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"Last Albums" or appearances you can recommend

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Realizing Kenny Wheeler has an upcoming ECM release that was recorded not all that long ago (for which I'm fairly sure the results will be well worth while), I'm wondering what other "last albums" (i.e. leader-dates) or even last sideman appearances that you can really recommend as being of a high caliber, and a great note to have gone out on.

The first one that came to mind (in seeing that the upcoming Kenny Wheeler date is on ECM), I immediately thought of this title...

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Don Cherry - Dona Nostra (1993)

Which is among my favorite Don Cherry leader-dates. If I'm not mistaken, this may be Cherry's last appearance of any sort on a studio date as well (meaning no other sideman appearances after this one).

What other titles spring to mind as being really great "last releases" that, even if not perfect, really work for you.

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The live date Fats Navarro did with Bird two weeks before the trumpeter's death immediately springs to mind.

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Isn't "Sky Piece" Thomas Chapin's last studio recording?

If so, he saved the best until right before the end

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Ayler's final recordings are pretty striking to me--recognizing the fact that we simultaneously have the final studio works on Impulse! and the series of French live recordings that have each (respectively) been regarded as "final recordings" at various points. The quality of Ayler's live playing never seemed to diminish, and though he still seemed preoccupied with semi-awkward hybridizations at that late stage (I'm talking about both the odd psych and blues rock experiments on the Impulse! dates and the very explicit gospel and standard jazz overtones on the French live recordings), he seemed headed toward a sound that was neither overtly commercial nor completely, ecstatically free. The later Shepp and Marion Brown Impulses serve as an extant, fully-realized analog of where Ayler's music seemed to "be" at the end--fire music that had been digested and reintegrated into the tropes of mainstream, piano-centric jazz.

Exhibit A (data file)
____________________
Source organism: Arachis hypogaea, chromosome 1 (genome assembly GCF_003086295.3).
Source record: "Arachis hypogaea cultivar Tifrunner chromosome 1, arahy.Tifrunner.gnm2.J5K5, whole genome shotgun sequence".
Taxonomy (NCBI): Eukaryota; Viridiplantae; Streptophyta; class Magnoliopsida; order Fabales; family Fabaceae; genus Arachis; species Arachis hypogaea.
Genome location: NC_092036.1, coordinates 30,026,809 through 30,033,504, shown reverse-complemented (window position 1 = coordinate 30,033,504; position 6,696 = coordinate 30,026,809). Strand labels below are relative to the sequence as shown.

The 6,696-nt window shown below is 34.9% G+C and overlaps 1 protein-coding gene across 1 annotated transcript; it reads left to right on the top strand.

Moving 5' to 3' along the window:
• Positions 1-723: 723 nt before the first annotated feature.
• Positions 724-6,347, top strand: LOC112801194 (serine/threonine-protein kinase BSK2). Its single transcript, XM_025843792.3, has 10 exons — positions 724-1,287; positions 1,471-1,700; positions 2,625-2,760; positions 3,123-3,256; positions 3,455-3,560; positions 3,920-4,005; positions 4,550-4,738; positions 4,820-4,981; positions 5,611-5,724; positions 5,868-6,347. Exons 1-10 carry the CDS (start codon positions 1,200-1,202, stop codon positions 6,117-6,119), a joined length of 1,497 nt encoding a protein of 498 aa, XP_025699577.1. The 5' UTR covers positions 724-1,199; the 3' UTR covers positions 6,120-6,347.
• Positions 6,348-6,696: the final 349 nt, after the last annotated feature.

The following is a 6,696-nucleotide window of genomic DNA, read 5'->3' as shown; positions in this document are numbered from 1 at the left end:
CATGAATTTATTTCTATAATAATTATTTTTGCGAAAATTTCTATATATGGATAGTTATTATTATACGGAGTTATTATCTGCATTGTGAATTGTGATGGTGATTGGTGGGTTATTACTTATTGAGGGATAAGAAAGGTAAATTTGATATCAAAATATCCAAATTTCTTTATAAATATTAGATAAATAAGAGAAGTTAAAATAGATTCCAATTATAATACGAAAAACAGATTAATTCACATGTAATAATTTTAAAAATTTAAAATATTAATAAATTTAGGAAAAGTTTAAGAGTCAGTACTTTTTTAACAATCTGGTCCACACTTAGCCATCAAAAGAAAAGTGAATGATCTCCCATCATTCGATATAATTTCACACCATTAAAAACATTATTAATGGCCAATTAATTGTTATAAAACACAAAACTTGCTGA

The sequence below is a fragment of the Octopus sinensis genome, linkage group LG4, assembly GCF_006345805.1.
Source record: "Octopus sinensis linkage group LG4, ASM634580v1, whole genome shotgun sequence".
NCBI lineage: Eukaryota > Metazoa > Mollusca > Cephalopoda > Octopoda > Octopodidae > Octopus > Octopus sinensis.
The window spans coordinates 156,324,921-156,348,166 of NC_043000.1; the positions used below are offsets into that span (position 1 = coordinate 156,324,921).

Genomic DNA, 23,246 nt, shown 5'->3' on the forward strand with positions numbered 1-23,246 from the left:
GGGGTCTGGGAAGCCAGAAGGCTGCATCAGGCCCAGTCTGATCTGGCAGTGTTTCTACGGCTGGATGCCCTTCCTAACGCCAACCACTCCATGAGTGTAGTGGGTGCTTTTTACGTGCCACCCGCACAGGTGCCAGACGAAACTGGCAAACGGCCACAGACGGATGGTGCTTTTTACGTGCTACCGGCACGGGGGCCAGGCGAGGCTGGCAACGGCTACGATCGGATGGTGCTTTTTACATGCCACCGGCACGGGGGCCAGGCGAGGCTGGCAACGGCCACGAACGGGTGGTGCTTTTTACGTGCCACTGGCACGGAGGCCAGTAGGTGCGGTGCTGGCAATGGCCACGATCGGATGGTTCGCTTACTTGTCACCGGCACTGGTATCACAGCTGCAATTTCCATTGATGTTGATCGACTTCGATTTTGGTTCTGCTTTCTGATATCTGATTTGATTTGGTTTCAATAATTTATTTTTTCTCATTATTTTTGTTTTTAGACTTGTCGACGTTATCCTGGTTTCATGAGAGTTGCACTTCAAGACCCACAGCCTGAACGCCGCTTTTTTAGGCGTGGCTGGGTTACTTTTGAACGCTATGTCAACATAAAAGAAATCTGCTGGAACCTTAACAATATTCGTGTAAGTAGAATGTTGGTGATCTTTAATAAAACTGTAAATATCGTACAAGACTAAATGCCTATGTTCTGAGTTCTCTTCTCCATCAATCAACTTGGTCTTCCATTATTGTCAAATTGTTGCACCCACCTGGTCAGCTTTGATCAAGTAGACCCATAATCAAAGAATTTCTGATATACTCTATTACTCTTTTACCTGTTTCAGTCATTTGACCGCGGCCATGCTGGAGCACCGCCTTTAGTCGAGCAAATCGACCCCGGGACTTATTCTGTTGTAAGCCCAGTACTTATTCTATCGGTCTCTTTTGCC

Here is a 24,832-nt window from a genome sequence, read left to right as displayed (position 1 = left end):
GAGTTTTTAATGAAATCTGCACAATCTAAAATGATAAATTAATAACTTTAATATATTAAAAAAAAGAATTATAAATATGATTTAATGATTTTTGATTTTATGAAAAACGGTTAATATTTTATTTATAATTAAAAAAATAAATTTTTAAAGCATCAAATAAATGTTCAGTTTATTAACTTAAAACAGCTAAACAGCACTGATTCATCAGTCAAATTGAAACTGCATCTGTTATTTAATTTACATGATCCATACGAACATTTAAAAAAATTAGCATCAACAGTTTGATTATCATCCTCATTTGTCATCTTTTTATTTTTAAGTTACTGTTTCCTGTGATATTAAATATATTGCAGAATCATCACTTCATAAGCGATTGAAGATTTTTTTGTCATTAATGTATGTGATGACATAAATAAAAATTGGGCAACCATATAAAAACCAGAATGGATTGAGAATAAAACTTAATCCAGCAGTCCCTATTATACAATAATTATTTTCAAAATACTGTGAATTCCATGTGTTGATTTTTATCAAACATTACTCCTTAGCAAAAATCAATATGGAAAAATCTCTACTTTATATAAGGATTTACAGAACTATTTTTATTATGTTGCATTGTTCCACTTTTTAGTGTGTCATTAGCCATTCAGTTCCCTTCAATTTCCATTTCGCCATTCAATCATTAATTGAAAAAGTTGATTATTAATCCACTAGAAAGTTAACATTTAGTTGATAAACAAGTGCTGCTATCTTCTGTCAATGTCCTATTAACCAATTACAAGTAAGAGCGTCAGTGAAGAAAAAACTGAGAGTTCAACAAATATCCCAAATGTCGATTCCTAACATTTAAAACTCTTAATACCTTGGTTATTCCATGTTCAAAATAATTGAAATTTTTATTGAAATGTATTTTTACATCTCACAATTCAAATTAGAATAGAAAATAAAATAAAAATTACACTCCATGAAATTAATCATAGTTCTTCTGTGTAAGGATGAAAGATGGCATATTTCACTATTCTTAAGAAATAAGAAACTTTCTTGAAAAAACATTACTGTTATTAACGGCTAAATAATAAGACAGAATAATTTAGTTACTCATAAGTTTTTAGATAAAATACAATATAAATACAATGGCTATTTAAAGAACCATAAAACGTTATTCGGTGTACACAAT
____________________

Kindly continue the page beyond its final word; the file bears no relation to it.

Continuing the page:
I'm also very fond of Andrew Hill's Timelines, which has this impressionistic, august flavor reminiscent of the Soul Note recordings. I saw Hill perform solo in his final years, and I don't think I really heard any diminishment of technical faculties until very late his life--and on Timelines, the melodic creativity, the uncanny rhythmic sense, it's all still there. Having Charles Tolliver onboard makes the album sound like a weird afterimage of the "later early" Blue Notes--the music stripped of its hard edge and left transcendent and ghostlike.

On a weirder note, Sonny Sharrock's soundtrack to Space Ghost Coast to Coast is one of the main reasons I play music at all, so that.

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I vote for Art Pepper's last performance, at the Kennedy Center with Roger Kellaway, which Laurie Pepper released on her Widow's Taste label.

Edited by GA Russell

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Kind of a morbid obsession with me, these things are...Sirius is perhaps the ultimate example. I'd not recommend it to anybody who didn't already have a pretty good grasp of what Coleman Hawkins had done in his life, but to hear where he was at when that life was coming to an end...wow. It's not pretty, hell, it's pretty damn sad, or at least sobering, but...that's life, ok?

Same thing with Pres' last date in Paris, and, I think, Bird's last studio date, the one where he was all broke up and played the Cole Porter songs, especially "My Heart Belongs To Daddy"...intense life experiences being breathed in those sounds, intense.

I could even include some cuts off of Lady In Satin...but not the whole album. But "I'm A Fool To Want You"...yes, definitely. But that's not her last, correct? Almost last, though.

Re: Ayler, there's some very brief snippets of late-ish color footage in the My Name Is Albert Ayler documentary that are mesmerizing both musically and visually.

If you're looking for "People Who Made Great Records Up Until The Day They Died", this will not be any help to you, I'm afraid. However, "When I'm Called Home", Stan Getz with Abbey Lincoln, yes, that.

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Stan Getz, PEOPLE TIME

John Coltrane, OLATUNJI CONCERT

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The last few recordings of Eric Dolphy - Out To Lunch, Last Date, Last Recordings - are quite a hodgepodge but of high caliber.

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This is a perfect example of going out on a high note: